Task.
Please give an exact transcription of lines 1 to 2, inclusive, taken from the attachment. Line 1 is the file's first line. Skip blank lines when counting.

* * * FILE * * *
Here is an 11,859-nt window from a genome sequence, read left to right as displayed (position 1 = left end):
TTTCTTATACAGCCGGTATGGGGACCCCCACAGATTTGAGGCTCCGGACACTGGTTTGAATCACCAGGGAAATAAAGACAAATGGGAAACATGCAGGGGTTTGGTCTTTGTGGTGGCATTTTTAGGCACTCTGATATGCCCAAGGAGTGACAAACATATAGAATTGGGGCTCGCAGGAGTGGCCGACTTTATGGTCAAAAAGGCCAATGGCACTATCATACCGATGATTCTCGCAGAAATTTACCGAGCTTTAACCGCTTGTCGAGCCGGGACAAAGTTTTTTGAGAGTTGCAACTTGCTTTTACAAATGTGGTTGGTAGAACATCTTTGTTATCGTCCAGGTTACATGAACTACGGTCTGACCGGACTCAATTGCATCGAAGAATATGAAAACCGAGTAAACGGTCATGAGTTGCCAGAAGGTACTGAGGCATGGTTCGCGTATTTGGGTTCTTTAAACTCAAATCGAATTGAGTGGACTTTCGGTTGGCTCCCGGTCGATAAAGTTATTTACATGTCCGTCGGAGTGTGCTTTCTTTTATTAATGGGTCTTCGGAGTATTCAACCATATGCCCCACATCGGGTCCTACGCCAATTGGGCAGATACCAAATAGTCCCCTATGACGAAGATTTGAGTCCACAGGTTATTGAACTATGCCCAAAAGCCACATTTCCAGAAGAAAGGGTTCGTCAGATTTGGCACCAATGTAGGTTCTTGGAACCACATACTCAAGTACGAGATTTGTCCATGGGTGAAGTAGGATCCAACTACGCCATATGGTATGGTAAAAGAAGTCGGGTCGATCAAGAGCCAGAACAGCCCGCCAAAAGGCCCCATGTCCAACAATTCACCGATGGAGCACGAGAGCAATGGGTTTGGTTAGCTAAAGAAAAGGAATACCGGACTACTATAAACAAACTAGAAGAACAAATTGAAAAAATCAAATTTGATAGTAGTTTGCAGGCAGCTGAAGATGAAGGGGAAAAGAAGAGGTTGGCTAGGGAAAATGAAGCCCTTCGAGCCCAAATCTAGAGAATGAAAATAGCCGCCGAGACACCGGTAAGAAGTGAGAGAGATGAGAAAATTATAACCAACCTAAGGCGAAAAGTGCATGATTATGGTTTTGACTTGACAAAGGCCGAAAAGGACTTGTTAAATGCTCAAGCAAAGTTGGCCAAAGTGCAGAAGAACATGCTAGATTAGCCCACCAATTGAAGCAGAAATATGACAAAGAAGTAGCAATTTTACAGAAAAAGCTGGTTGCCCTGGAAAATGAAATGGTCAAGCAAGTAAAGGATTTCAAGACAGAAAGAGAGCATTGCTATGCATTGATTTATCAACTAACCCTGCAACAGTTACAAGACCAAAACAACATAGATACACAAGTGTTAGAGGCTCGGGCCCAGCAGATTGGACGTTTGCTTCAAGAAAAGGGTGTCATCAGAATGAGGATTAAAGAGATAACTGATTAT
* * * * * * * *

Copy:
Here is an 11,859-nt window from a genome sequence, read left to right as displayed (position 1 = left end):
TTTCTTATACAGCCGGTATGGGGACCCCCACAGATTTGAGGCTCCGGACACTGGTTTGAATCACCAGGGAAATAAAGACAAATGGGAAACATGCAGGGGTTTGGTCTTTGTGGTGGCATTTTTAGGCACTCTGATATGCCCAAGGAGTGACAAACATATAGAATTGGGGCTCGCAGGAGTGGCCGACTTTATGGTCAAAAAGGCCAATGGCACTATCATACCGATGATTCTCGCAGAAATTTACCGAGCTTTAACCGCTTGTCGAGCCGGGACAAAGTTTTTTGAGAGTTGCAACTTGCTTTTACAAATGTGGTTGGTAGAACATCTTTGTTATCGTCCAGGTTACATGAACTACGGTCTGACCGGACTCAATTGCATCGAAGAATATGAAAACCGAGTAAACGGTCATGAGTTGCCAGAAGGTACTGAGGCATGGTTCGCGTATTTGGGTTCTTTAAACTCAAATCGAATTGAGTGGACTTTCGGTTGGCTCCCGGTCGATAAAGTTATTTACATGTCCGTCGGAGTGTGCTTTCTTTTATTAATGGGTCTTCGGAGTATTCAACCATATGCCCCACATCGGGTCCTACGCCAATTGGGCAGATACCAAATAGTCCCCTATGACGAAGATTTGAGTCCACAGGTTATTGAACTATGCCCAAAAGCCACATTTCCAGAAGAAAGGGTTCGTCAGATTTGGCACCAATGTAGGTTCTTGGAACCACATACTCAAGTACGAGATTTGTCCATGGGTGAAGTAGGATCCAACTACGCCATATGGTATGGTAAAAGAAGTCGGGTCGATCAAGAGCCAGAACAGCCCGCCAAAAGGCCCCATGTCCAACAATTCACCGATGGAGCACGAGAGCAATGGGTTTGGTTAGCTAAAGAAAAGGAATACCGGACTACTATAAACAAACTAGAAGAACAAATTGAAAAAATCAAATTTGATAGTAGTTTGCAGGCAGCTGAAGATGAAGGGGAAAAGAAGAGGTTGGCTAGGGAAAATGAAGCCCTTCGAGCCCAAATCTAGAGAATGAAAATAGCCGCCGAGACACCGGTAAGAAGTGAGAGAGATGAGAAAATTATAACCAACCTAAGGCGAAAAGTGCATGATTATGGTTTTGACTTGACAAAGGCCGAAAAGGACTTGTTAAATGCTCAAGCAAAGTTGGCCAAAGTGCAGAAGAACATGCTAGATTAGCCCACCAATTGAAGCAGAAATATGACAAAGAAGTAGCAATTTTACAGAAAAAGCTGGTTGCCCTGGAAAATGAAATGGTCAAGCAAGTAAAGGATTTCAAGACAGAAAGAGAGCATTGCTATGCATTGATTTATCAACTAACCCTGCAACAGTTACAAGACCAAAACAACATAGATACACAAGTGTTAGAGGCTCGGGCCCAGCAGATTGGACGTTTGCTTCAAGAAAAGGGTGTCATCAGAATGAGGATTAAAGAGATAACTGATTAT